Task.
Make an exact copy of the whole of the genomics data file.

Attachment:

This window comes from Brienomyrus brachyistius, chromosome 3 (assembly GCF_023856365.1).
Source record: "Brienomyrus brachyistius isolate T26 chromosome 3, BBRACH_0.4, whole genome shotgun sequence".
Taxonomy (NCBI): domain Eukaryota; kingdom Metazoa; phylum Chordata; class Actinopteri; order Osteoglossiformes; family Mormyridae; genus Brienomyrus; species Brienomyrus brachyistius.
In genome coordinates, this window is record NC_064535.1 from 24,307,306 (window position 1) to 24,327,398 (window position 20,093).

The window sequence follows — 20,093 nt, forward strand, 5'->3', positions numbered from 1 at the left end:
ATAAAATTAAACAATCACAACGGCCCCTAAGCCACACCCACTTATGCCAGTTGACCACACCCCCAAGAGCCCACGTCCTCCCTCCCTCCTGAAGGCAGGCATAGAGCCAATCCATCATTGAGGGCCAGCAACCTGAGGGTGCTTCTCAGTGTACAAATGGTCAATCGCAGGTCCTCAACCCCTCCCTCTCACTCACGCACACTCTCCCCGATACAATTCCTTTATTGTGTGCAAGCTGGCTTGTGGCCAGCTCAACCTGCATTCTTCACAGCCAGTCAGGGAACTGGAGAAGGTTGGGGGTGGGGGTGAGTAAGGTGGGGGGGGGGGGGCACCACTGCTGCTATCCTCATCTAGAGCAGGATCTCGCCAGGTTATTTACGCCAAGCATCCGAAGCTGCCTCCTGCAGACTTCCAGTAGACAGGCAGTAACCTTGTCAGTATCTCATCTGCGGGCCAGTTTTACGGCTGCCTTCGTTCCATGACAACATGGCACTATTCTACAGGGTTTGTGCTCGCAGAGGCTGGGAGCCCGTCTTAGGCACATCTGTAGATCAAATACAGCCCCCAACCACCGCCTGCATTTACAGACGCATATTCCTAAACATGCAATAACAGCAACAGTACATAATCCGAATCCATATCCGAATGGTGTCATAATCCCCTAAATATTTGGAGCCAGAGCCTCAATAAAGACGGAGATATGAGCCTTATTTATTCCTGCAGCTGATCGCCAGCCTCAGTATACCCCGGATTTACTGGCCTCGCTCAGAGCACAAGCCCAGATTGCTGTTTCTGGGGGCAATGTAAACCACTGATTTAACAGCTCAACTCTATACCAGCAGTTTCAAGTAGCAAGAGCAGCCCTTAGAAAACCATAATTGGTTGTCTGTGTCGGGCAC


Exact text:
This window comes from Brienomyrus brachyistius, chromosome 3 (assembly GCF_023856365.1).
Source record: "Brienomyrus brachyistius isolate T26 chromosome 3, BBRACH_0.4, whole genome shotgun sequence".
Taxonomy (NCBI): domain Eukaryota; kingdom Metazoa; phylum Chordata; class Actinopteri; order Osteoglossiformes; family Mormyridae; genus Brienomyrus; species Brienomyrus brachyistius.
In genome coordinates, this window is record NC_064535.1 from 24,307,306 (window position 1) to 24,327,398 (window position 20,093).

The window sequence follows — 20,093 nt, forward strand, 5'->3', positions numbered from 1 at the left end:
ATAAAATTAAACAATCACAACGGCCCCTAAGCCACACCCACTTATGCCAGTTGACCACACCCCCAAGAGCCCACGTCCTCCCTCCCTCCTGAAGGCAGGCATAGAGCCAATCCATCATTGAGGGCCAGCAACCTGAGGGTGCTTCTCAGTGTACAAATGGTCAATCGCAGGTCCTCAACCCCTCCCTCTCACTCACGCACACTCTCCCCGATACAATTCCTTTATTGTGTGCAAGCTGGCTTGTGGCCAGCTCAACCTGCATTCTTCACAGCCAGTCAGGGAACTGGAGAAGGTTGGGGGTGGGGGTGAGTAAGGTGGGGGGGGGGGGGCACCACTGCTGCTATCCTCATCTAGAGCAGGATCTCGCCAGGTTATTTACGCCAAGCATCCGAAGCTGCCTCCTGCAGACTTCCAGTAGACAGGCAGTAACCTTGTCAGTATCTCATCTGCGGGCCAGTTTTACGGCTGCCTTCGTTCCATGACAACATGGCACTATTCTACAGGGTTTGTGCTCGCAGAGGCTGGGAGCCCGTCTTAGGCACATCTGTAGATCAAATACAGCCCCCAACCACCGCCTGCATTTACAGACGCATATTCCTAAACATGCAATAACAGCAACAGTACATAATCCGAATCCATATCCGAATGGTGTCATAATCCCCTAAATATTTGGAGCCAGAGCCTCAATAAAGACGGAGATATGAGCCTTATTTATTCCTGCAGCTGATCGCCAGCCTCAGTATACCCCGGATTTACTGGCCTCGCTCAGAGCACAAGCCCAGATTGCTGTTTCTGGGGGCAATGTAAACCACTGATTTAACAGCTCAACTCTATACCAGCAGTTTCAAGTAGCAAGAGCAGCCCTTAGAAAACCATAATTGGTTGTCTGTGTCGGGCAC